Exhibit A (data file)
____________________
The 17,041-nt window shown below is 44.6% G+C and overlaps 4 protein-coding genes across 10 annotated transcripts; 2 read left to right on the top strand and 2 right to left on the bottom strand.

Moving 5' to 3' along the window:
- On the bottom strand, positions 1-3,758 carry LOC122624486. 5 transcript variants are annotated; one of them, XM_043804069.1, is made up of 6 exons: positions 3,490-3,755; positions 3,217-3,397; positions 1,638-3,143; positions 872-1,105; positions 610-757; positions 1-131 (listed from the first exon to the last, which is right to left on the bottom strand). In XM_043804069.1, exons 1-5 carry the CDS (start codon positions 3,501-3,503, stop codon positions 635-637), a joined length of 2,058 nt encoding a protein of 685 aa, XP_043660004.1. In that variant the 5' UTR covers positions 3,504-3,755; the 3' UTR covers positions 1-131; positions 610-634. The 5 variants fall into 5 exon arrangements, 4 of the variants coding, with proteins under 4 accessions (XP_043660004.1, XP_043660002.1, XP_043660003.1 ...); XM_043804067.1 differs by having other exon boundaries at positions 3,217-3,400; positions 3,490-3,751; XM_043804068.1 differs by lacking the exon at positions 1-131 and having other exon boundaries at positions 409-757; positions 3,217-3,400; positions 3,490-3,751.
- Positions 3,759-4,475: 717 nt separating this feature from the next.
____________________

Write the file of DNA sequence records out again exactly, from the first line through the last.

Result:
The 17,041-nt window shown below is 44.6% G+C and overlaps 4 protein-coding genes across 10 annotated transcripts; 2 read left to right on the top strand and 2 right to left on the bottom strand.

Moving 5' to 3' along the window:
- On the bottom strand, positions 1-3,758 carry LOC122624486. 5 transcript variants are annotated; one of them, XM_043804069.1, is made up of 6 exons: positions 3,490-3,755; positions 3,217-3,397; positions 1,638-3,143; positions 872-1,105; positions 610-757; positions 1-131 (listed from the first exon to the last, which is right to left on the bottom strand). In XM_043804069.1, exons 1-5 carry the CDS (start codon positions 3,501-3,503, stop codon positions 635-637), a joined length of 2,058 nt encoding a protein of 685 aa, XP_043660004.1. In that variant the 5' UTR covers positions 3,504-3,755; the 3' UTR covers positions 1-131; positions 610-634. The 5 variants fall into 5 exon arrangements, 4 of the variants coding, with proteins under 4 accessions (XP_043660004.1, XP_043660002.1, XP_043660003.1 ...); XM_043804067.1 differs by having other exon boundaries at positions 3,217-3,400; positions 3,490-3,751; XM_043804068.1 differs by lacking the exon at positions 1-131 and having other exon boundaries at positions 409-757; positions 3,217-3,400; positions 3,490-3,751.
- Positions 3,759-4,475: 717 nt separating this feature from the next.